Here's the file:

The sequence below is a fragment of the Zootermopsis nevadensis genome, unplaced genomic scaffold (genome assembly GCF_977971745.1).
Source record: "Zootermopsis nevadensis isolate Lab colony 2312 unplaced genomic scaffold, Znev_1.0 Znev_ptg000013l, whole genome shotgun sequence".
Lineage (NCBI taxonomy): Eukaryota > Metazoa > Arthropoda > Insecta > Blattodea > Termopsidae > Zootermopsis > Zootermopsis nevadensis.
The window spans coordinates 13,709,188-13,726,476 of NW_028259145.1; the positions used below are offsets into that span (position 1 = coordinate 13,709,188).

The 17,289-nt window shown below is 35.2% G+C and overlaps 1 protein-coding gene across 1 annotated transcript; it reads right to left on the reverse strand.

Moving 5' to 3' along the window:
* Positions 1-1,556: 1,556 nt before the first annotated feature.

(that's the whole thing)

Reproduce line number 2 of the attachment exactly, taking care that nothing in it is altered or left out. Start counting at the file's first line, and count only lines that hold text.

Source record: "Zootermopsis nevadensis isolate Lab colony 2312 unplaced genomic scaffold, Znev_1.0 Znev_ptg000013l, whole genome shotgun sequence".